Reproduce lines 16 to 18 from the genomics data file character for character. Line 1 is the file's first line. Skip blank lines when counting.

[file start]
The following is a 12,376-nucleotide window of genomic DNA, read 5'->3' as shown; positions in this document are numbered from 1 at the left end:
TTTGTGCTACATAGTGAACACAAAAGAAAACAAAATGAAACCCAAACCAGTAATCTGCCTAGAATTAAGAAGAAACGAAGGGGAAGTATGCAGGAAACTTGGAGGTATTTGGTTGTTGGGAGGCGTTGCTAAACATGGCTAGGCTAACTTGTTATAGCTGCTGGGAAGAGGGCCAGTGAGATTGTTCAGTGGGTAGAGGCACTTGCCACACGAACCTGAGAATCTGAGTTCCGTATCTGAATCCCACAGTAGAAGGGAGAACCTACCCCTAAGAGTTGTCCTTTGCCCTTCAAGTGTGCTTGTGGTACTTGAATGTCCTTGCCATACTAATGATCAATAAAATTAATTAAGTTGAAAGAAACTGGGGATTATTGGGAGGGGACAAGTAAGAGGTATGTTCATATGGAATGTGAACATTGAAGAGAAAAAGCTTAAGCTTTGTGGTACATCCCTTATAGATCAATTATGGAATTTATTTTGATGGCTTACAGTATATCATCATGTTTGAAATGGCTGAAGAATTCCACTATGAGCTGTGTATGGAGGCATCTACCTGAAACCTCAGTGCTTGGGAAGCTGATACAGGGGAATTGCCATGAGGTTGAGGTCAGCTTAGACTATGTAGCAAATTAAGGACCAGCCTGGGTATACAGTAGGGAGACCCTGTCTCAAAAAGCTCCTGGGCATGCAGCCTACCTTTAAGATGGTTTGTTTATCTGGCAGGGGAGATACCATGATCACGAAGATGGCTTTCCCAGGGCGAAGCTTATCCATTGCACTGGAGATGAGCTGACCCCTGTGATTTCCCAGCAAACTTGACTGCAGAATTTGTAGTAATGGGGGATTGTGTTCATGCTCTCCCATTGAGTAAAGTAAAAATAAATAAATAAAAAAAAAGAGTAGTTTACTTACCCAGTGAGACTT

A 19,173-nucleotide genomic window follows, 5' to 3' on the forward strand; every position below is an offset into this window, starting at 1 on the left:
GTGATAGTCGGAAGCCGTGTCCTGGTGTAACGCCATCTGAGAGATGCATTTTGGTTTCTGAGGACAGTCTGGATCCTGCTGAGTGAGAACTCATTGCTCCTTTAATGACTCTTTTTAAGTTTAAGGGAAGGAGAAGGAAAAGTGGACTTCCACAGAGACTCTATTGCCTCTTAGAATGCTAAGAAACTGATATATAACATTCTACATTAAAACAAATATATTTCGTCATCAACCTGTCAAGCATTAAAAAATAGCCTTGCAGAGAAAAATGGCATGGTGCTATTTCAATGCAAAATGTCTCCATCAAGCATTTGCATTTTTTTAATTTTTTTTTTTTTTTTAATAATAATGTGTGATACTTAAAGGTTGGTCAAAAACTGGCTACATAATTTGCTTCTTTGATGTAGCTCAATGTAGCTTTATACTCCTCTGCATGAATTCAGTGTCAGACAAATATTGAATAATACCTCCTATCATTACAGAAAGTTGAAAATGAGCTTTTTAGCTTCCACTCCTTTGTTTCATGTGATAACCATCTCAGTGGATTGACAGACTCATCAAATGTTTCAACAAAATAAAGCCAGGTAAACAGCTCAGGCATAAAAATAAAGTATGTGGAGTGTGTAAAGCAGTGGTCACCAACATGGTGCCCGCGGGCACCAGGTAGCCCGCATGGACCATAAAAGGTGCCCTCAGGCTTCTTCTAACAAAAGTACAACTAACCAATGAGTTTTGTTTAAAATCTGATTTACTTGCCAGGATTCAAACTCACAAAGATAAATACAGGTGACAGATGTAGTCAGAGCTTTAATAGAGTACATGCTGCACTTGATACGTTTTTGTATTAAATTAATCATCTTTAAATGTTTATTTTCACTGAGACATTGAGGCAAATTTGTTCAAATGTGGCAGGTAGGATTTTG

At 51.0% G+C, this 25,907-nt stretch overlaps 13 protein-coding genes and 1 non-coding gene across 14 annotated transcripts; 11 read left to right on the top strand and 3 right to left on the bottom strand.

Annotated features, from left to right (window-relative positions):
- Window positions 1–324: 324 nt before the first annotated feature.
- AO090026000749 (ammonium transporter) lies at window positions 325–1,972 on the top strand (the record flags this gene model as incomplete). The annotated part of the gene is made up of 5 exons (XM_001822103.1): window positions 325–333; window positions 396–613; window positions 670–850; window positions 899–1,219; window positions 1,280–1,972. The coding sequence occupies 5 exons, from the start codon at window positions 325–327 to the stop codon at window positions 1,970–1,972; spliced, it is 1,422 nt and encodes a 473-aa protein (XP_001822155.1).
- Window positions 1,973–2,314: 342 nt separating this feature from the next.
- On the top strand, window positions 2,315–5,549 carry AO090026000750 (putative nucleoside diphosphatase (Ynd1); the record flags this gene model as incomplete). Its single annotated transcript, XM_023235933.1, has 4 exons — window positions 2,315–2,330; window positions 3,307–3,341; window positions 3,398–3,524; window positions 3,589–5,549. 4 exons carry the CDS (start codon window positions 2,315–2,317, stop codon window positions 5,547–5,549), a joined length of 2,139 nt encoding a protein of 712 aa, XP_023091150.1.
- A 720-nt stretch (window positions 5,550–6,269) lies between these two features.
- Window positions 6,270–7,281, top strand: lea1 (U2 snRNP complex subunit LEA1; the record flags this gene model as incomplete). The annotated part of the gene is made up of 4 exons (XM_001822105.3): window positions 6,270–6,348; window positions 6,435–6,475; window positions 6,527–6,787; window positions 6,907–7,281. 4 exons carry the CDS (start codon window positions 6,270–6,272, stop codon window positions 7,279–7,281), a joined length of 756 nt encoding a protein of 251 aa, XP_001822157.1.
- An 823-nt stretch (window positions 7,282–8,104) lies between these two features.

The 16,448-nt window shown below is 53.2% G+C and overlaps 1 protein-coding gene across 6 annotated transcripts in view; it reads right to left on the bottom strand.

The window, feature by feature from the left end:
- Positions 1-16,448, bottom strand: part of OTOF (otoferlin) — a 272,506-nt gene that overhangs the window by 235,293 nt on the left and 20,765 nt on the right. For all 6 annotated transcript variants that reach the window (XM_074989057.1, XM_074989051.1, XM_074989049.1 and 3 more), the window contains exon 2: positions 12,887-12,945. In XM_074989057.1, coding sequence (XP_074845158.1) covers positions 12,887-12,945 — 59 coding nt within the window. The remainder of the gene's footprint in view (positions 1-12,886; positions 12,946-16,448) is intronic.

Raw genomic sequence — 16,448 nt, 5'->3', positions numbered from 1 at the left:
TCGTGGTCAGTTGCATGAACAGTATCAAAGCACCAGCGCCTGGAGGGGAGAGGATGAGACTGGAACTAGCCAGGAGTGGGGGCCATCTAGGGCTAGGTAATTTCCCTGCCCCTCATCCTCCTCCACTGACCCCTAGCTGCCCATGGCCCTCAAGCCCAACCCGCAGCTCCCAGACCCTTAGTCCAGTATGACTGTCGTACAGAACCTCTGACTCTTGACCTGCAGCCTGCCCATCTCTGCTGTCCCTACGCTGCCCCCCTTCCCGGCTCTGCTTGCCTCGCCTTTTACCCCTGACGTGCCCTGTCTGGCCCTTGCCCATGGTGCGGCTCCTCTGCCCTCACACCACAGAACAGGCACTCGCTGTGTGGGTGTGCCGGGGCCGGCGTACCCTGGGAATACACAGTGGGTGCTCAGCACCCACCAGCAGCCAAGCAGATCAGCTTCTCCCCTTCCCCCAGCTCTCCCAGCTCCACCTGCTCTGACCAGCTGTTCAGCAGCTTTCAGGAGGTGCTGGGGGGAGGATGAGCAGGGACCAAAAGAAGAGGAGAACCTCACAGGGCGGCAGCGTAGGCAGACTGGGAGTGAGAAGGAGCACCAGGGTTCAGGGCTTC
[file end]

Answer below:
- Positions 1-16,448, bottom strand: part of OTOF (otoferlin) — a 272,506-nt gene that overhangs the window by 235,293 nt on the left and 20,765 nt on the right. For all 6 annotated transcript variants that reach the window (XM_074989057.1, XM_074989051.1, XM_074989049.1 and 3 more), the window contains exon 2: positions 12,887-12,945. In XM_074989057.1, coding sequence (XP_074845158.1) covers positions 12,887-12,945 — 59 coding nt within the window. The remainder of the gene's footprint in view (positions 1-12,886; positions 12,946-16,448) is intronic.

Raw genomic sequence — 16,448 nt, 5'->3', positions numbered from 1 at the left:
TCGTGGTCAGTTGCATGAACAGTATCAAAGCACCAGCGCCTGGAGGGGAGAGGATGAGACTGGAACTAGCCAGGAGTGGGGGCCATCTAGGGCTAGGTAATTTCCCTGCCCCTCATCCTCCTCCACTGACCCCTAGCTGCCCATGGCCCTCAAGCCCAACCCGCAGCTCCCAGACCCTTAGTCCAGTATGACTGTCGTACAGAACCTCTGACTCTTGACCTGCAGCCTGCCCATCTCTGCTGTCCCTACGCTGCCCCCCTTCCCGGCTCTGCTTGCCTCGCCTTTTACCCCTGACGTGCCCTGTCTGGCCCTTGCCCATGGTGCGGCTCCTCTGCCCTCACACCACAGAACAGGCACTCGCTGTGTGGGTGTGCCGGGGCCGGCGTACCCTGGGAATACACAGTGGGTGCTCAGCACCCACCAGCAGCCAAGCAGATCAGCTTCTCCCCTTCCCCCAGCTCTCCCAGCTCCACCTGCTCTGACCAGCTGTTCAGCAGCTTTCAGGAGGTGCTGGGGGGAGGATGAGCAGGGACCAAAAGAAGAGGAGAACCTCACAGGGCGGCAGCGTAGGCAGACTGGGAGTGAGAAGGAGCACCAGGGTTCAGGGCTTC